The air is getting crisper, and Sukkos is in the air – a time to share lots of warm and comforting foods outdoors with family and friends while memories are being made. May you all enjoy your friends and family and have a year filled with brachos and simchas.
Split Pea with Brisket
I love this soup. The first time I ever came across meat in a split pea soup, I was in heaven. The combination of meat chunks and soft split peas makes a party in my mouth that continues down to my stomach and leaves me feeling satisfied and warm. If anyone knows where this dish originated, I’m interested. Let me know.
2 T. canola oil
2 c. diced brisket (in 1/2- to 1-inch cubes)
1 onion, peeled and diced
1 large carrot, diced
2 tsp. minced garlic
2 1/2 tsp. salt
1/4 tsp. pepper
1 bay leaf
2 potatoes, peeled and diced
1 1/2 c. split peas (sorted and rinsed)
2 qt. stock (vegetable, chicken, or meat)
Fresh sprigs of parsley
In a 4-quart soup pot, heat the oil. Sauté brisket, onion, and carrots for 5 to 10 minutes until onions are translucent and starting to caramelize. Add garlic, salt, pepper, bay leaf, potatoes, and split peas. Stir to coat with the oil and sauté for about 1 minute. (This will give your soup a “nuttier” flavor.) Add stock and bring to a boil. Lower heat, cover lightly, and simmer for an hour to two, stirring occasionally. When the split peas are soft, and disintegrating, the soup is done. (After an hour, the split peas will most likely still retain their shape, so you can decide what consistency you want your soup and take it off the heat when you’re ready.) Serve with fresh parsley.
This yummy recipe yields 1 large quiche or 24 mini-quiches.
1 deep-dish pie shell or 24 mini-pie shells
1 lb. pastrami, cubed
1 large onion, cut into half-moon rings
2 tsp. garlic, minced
3 large eggs
1 c. almond milk (or other parve milk without sugar)
1 tsp. salt
1/4 tsp. pepper
3 T. canola oil
Preheat to 350° F. Heat oil until hot and sauté the pastrami until it starts to brown. Set aside. Add onions to the hot oil and sauté for about 5 minutes or until onions start to caramelize. Add garlic for about 1 minute until soft. Add salt and pepper. Set aside to cool.
If your pie shell needs to be pre-baked, bake it for 5 to 10 minutes. Place pastrami and onion mixture at the bottom of the pie shell(s). Mix together eggs and almond milk and pour over the meat mixture. Bake for 45 minutes or until the eggs are set.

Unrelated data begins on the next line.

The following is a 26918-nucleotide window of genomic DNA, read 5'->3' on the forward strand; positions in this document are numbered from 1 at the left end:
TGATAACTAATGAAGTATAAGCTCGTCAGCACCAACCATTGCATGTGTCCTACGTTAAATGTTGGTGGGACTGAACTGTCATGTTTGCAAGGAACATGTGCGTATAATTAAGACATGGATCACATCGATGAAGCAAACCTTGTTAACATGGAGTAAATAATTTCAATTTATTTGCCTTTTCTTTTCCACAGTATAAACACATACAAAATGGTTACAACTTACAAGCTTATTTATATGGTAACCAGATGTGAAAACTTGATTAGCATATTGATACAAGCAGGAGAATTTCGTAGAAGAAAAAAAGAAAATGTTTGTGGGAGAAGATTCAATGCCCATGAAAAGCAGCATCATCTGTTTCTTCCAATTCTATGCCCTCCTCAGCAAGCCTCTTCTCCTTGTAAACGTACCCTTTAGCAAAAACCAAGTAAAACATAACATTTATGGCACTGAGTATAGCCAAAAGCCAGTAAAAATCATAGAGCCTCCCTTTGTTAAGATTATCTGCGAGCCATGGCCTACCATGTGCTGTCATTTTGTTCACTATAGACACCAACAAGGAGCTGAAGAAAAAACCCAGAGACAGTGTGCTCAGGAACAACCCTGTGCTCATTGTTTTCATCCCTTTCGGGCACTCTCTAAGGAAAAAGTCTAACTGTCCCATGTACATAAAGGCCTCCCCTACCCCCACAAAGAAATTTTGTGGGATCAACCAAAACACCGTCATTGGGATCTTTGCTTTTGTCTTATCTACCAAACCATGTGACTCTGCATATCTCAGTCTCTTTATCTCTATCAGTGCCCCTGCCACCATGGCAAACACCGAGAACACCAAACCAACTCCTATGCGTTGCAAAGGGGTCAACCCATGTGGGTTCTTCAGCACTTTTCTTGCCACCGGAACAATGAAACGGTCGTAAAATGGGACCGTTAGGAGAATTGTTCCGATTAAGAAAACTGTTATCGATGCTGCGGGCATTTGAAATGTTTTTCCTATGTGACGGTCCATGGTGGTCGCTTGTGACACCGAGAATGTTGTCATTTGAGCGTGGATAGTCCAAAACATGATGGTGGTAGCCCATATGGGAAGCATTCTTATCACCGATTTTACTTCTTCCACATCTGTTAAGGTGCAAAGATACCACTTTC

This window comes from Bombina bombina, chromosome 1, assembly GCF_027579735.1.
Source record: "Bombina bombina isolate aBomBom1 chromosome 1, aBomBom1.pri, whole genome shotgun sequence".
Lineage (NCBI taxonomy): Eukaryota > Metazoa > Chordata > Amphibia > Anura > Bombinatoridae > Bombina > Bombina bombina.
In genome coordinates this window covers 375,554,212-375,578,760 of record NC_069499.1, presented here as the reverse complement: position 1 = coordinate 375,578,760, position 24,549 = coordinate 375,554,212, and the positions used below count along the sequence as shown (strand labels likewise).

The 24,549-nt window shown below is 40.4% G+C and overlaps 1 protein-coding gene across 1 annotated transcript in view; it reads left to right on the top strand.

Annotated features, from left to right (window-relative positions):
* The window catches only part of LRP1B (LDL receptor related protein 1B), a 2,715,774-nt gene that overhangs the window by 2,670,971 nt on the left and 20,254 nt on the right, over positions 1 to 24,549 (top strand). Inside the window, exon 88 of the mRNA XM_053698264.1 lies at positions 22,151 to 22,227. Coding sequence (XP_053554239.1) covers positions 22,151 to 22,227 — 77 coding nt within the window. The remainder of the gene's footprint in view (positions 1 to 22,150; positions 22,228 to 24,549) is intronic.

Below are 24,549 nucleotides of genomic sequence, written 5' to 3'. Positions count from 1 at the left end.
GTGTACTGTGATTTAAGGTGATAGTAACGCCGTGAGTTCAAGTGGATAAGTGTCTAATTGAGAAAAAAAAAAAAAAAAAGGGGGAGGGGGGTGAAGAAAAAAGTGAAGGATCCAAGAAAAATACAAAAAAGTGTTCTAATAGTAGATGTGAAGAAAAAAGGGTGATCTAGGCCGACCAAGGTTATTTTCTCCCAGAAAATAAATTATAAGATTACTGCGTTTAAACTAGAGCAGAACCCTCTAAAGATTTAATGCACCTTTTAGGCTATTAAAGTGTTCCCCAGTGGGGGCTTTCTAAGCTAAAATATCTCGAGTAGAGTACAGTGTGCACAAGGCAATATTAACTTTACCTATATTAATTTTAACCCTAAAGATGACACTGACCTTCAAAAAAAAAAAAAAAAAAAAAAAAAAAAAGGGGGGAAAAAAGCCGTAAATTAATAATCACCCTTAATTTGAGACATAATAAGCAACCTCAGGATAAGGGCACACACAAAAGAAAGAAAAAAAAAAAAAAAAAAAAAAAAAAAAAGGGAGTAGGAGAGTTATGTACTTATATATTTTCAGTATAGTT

I love stuffed sweet and sour cabbage. I find the cabbage itself to taste sweet after soaking in the sauce for 2 hours. This dish reminds me of my grandmother whose mother came from Galitzia. Traditionally, these could be eaten with pierogies, kasha and potatoes. Here, I’ve paired them here with a roasted beet salad. I hesitated whether or not to include the raisins in this recipe - they do give a nice flavor to the sauce, even if I might not actually eat them.
1 large head cabbage
1 1/2 lb. ground beef
1/2 c. uncooked rice
1 T. oil
1 medium onion, diced small
2 cloves garlic, minced
1 egg, beaten
3 T. oil
1 large onion, peeled and diced
1 35-oz. can chopped tomatoes
2 T. cornstarch (or flour)
1/4 c. lemon juice (juice from 1 lemon)
2 T. tomato paste
1 c. brown sugar (or honey)
2 bay leaves
2 tsp salt, divided
3/4 tsp. pepper, divided
1 large apple, peeled, cored and diced
1/4 c. raisins (optional)
Prepare cabbage by either boiling or freezing method: Cut out hard core of cabbage. Then, either freeze (and defrost) the cabbage or boil for 3 to 5 minutes. (You could even – gasp – microwave the head of cabbage.) The goal is to make the cabbage leaves soft and pliable. Check leaves for bugs.
To make filling, combine all ingredients in a bowl and mix well. Hold 1 cabbage leaf at a time and, using it like a burrito or a wonton, place it in front of you. (If your leaf is still tough, you can trim the outer central vein to make it thinner.)
Pre-heat oven to 350° F. Put about 1 heaping tablespoon of filling in the center bottom of the leaf. Fold the left and right side over the filling and roll the cabbage from the bottom to close. Place the cabbage rolls in your pan (9x13 foil ones are easy) seam side down.
Make sauce: Heat oil in 2-quart pot, and sauté onions. Stir lemon juice into the cornstarch, making sure all lumps are dissolved. Stir into the rest of the sauce ingredients, and add the mixture to the pot. Bring to boil and simmer for 5 minutes. Pour the mixture on top of the cabbage rolls slowly (so it doesn’t splash out). Cover and bake for 2 hours, adding more water if necessary. Yields about 18 cabbage rolls.
Zoodled Beet Salad
I got a zoodler, okay? “A what?” you ask. It’s a contraption you use to make noodles out of vegetables. I first bought this tool five years ago for Pesach, in my quest to have enough side dishes. Since then, I’ve been hooked. You can zoodle zucchini and carrots and other vegetable. You can sauté the zoodles with onions and spaghetti sauce for a yummy and healthy dinner. Or zoodle some fun salads. Zoodles can be eaten raw, boiled, roasted, sautéed, (shhh! Fried), and more. Here, I’ve roasted the beets after they were spiralized. This keeps the flavor, nutrition, and color mostly intact. After adding some herbs, you will have a gorgeous, aromatic salad.
2 beets, peeled
1/2 c. lightly roasted pecans
1/2 tsp. salt
1 T. sugar (or honey)
1 T. olive oil
1 T. lemon juice
2 tsp. Dijon mustard
1/2 T. fresh minced parsley
1/2 T. fresh minced dill
1/4 tsp. pepper
Preheat to 400° F. Spiralize beets. Place on Pam-sprayed cooking sheet and sprinkle with salt. Bake for 5 minutes (or, if you want them softer, longer). Remove from oven and place in bowl. Meanwhile, in a small bowl, mix the dressing ingredients and add the pecans. Toss the beets with the dressing and serve immediately. Or cool it down and then serve. Add more salt if needed. Serves 6.
Bracha Shor is the owner and executive chef of Sweet and Good Catering. Her email is firstname.lastname@example.org. Questions and comments are welcome.